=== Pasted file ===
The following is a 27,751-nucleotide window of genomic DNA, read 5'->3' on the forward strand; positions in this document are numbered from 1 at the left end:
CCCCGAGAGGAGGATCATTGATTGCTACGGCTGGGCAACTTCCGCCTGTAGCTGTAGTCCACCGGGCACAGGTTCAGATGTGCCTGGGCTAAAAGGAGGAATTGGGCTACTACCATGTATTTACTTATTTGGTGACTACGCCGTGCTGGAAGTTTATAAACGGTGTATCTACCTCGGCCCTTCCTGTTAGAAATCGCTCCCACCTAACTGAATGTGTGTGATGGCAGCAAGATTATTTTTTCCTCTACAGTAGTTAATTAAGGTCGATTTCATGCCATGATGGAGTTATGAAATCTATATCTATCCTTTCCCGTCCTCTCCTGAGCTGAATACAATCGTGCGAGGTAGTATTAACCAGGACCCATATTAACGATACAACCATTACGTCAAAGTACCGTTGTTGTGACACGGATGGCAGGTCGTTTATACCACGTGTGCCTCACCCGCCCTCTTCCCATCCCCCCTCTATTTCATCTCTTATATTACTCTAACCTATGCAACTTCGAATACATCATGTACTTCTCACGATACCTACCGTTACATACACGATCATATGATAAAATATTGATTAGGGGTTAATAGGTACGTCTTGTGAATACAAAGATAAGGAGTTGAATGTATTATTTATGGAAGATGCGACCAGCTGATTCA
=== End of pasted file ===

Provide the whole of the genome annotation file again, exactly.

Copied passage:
The following is a 27,751-nucleotide window of genomic DNA, read 5'->3' on the forward strand; positions in this document are numbered from 1 at the left end:
CCCCGAGAGGAGGATCATTGATTGCTACGGCTGGGCAACTTCCGCCTGTAGCTGTAGTCCACCGGGCACAGGTTCAGATGTGCCTGGGCTAAAAGGAGGAATTGGGCTACTACCATGTATTTACTTATTTGGTGACTACGCCGTGCTGGAAGTTTATAAACGGTGTATCTACCTCGGCCCTTCCTGTTAGAAATCGCTCCCACCTAACTGAATGTGTGTGATGGCAGCAAGATTATTTTTTCCTCTACAGTAGTTAATTAAGGTCGATTTCATGCCATGATGGAGTTATGAAATCTATATCTATCCTTTCCCGTCCTCTCCTGAGCTGAATACAATCGTGCGAGGTAGTATTAACCAGGACCCATATTAACGATACAACCATTACGTCAAAGTACCGTTGTTGTGACACGGATGGCAGGTCGTTTATACCACGTGTGCCTCACCCGCCCTCTTCCCATCCCCCCTCTATTTCATCTCTTATATTACTCTAACCTATGCAACTTCGAATACATCATGTACTTCTCACGATACCTACCGTTACATACACGATCATATGATAAAATATTGATTAGGGGTTAATAGGTACGTCTTGTGAATACAAAGATAAGGAGTTGAATGTATTATTTATGGAAGATGCGACCAGCTGATTCA